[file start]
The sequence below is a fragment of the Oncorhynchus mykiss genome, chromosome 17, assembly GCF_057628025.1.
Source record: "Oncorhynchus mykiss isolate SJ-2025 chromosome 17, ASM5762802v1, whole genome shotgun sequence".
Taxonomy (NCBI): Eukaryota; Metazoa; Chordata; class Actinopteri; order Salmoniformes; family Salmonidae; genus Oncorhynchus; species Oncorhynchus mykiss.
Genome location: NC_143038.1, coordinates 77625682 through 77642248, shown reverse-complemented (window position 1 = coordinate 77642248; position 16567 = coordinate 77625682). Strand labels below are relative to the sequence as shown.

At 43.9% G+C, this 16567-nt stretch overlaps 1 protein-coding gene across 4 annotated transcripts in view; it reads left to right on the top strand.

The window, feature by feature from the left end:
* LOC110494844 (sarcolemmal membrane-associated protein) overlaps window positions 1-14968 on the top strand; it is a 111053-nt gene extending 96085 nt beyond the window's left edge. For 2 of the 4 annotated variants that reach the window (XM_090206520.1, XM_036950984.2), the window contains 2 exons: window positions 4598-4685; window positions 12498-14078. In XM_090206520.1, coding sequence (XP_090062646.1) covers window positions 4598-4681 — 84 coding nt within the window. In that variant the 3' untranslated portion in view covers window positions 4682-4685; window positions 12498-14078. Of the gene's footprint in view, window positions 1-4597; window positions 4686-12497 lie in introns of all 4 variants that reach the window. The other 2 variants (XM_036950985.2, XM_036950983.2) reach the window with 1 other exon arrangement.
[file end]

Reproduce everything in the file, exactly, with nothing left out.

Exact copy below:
The sequence below is a fragment of the Oncorhynchus mykiss genome, chromosome 17, assembly GCF_057628025.1.
Source record: "Oncorhynchus mykiss isolate SJ-2025 chromosome 17, ASM5762802v1, whole genome shotgun sequence".
Taxonomy (NCBI): Eukaryota; Metazoa; Chordata; class Actinopteri; order Salmoniformes; family Salmonidae; genus Oncorhynchus; species Oncorhynchus mykiss.
Genome location: NC_143038.1, coordinates 77625682 through 77642248, shown reverse-complemented (window position 1 = coordinate 77642248; position 16567 = coordinate 77625682). Strand labels below are relative to the sequence as shown.

At 43.9% G+C, this 16567-nt stretch overlaps 1 protein-coding gene across 4 annotated transcripts in view; it reads left to right on the top strand.

The window, feature by feature from the left end:
* LOC110494844 (sarcolemmal membrane-associated protein) overlaps window positions 1-14968 on the top strand; it is a 111053-nt gene extending 96085 nt beyond the window's left edge. For 2 of the 4 annotated variants that reach the window (XM_090206520.1, XM_036950984.2), the window contains 2 exons: window positions 4598-4685; window positions 12498-14078. In XM_090206520.1, coding sequence (XP_090062646.1) covers window positions 4598-4681 — 84 coding nt within the window. In that variant the 3' untranslated portion in view covers window positions 4682-4685; window positions 12498-14078. Of the gene's footprint in view, window positions 1-4597; window positions 4686-12497 lie in introns of all 4 variants that reach the window. The other 2 variants (XM_036950985.2, XM_036950983.2) reach the window with 1 other exon arrangement.